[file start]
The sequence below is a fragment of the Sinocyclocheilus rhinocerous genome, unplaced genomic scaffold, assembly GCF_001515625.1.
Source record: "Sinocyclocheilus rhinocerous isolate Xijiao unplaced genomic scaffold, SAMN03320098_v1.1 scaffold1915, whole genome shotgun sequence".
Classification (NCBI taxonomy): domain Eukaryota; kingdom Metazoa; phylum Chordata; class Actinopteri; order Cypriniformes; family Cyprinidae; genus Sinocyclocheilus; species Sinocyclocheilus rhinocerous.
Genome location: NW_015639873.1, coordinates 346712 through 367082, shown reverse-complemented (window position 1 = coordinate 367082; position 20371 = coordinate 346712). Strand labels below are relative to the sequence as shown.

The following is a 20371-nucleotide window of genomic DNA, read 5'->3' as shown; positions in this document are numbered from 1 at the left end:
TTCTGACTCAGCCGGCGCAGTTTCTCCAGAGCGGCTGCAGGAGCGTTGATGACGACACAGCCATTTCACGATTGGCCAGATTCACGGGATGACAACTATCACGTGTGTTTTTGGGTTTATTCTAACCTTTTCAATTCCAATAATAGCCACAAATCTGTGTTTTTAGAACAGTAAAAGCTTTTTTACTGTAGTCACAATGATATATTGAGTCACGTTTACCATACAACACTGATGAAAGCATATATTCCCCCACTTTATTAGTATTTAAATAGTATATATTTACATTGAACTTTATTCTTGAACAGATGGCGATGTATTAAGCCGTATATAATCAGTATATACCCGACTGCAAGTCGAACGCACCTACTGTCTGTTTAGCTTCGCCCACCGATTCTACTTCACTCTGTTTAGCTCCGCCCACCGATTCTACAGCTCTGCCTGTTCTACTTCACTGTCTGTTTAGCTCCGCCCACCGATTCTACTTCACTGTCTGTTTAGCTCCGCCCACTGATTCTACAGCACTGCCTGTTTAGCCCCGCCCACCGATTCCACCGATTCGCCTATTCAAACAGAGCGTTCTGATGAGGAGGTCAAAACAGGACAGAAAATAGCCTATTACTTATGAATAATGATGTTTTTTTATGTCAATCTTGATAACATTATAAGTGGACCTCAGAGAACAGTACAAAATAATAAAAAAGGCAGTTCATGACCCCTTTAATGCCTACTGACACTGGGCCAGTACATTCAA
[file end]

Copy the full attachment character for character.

The sequence below is a fragment of the Sinocyclocheilus rhinocerous genome, unplaced genomic scaffold, assembly GCF_001515625.1.
Source record: "Sinocyclocheilus rhinocerous isolate Xijiao unplaced genomic scaffold, SAMN03320098_v1.1 scaffold1915, whole genome shotgun sequence".
Classification (NCBI taxonomy): domain Eukaryota; kingdom Metazoa; phylum Chordata; class Actinopteri; order Cypriniformes; family Cyprinidae; genus Sinocyclocheilus; species Sinocyclocheilus rhinocerous.
Genome location: NW_015639873.1, coordinates 346712 through 367082, shown reverse-complemented (window position 1 = coordinate 367082; position 20371 = coordinate 346712). Strand labels below are relative to the sequence as shown.

The following is a 20371-nucleotide window of genomic DNA, read 5'->3' as shown; positions in this document are numbered from 1 at the left end:
TTCTGACTCAGCCGGCGCAGTTTCTCCAGAGCGGCTGCAGGAGCGTTGATGACGACACAGCCATTTCACGATTGGCCAGATTCACGGGATGACAACTATCACGTGTGTTTTTGGGTTTATTCTAACCTTTTCAATTCCAATAATAGCCACAAATCTGTGTTTTTAGAACAGTAAAAGCTTTTTTACTGTAGTCACAATGATATATTGAGTCACGTTTACCATACAACACTGATGAAAGCATATATTCCCCCACTTTATTAGTATTTAAATAGTATATATTTACATTGAACTTTATTCTTGAACAGATGGCGATGTATTAAGCCGTATATAATCAGTATATACCCGACTGCAAGTCGAACGCACCTACTGTCTGTTTAGCTTCGCCCACCGATTCTACTTCACTCTGTTTAGCTCCGCCCACCGATTCTACAGCTCTGCCTGTTCTACTTCACTGTCTGTTTAGCTCCGCCCACCGATTCTACTTCACTGTCTGTTTAGCTCCGCCCACTGATTCTACAGCACTGCCTGTTTAGCCCCGCCCACCGATTCCACCGATTCGCCTATTCAAACAGAGCGTTCTGATGAGGAGGTCAAAACAGGACAGAAAATAGCCTATTACTTATGAATAATGATGTTTTTTTATGTCAATCTTGATAACATTATAAGTGGACCTCAGAGAACAGTACAAAATAATAAAAAAGGCAGTTCATGACCCCTTTAATGCCTACTGACACTGGGCCAGTACATTCAA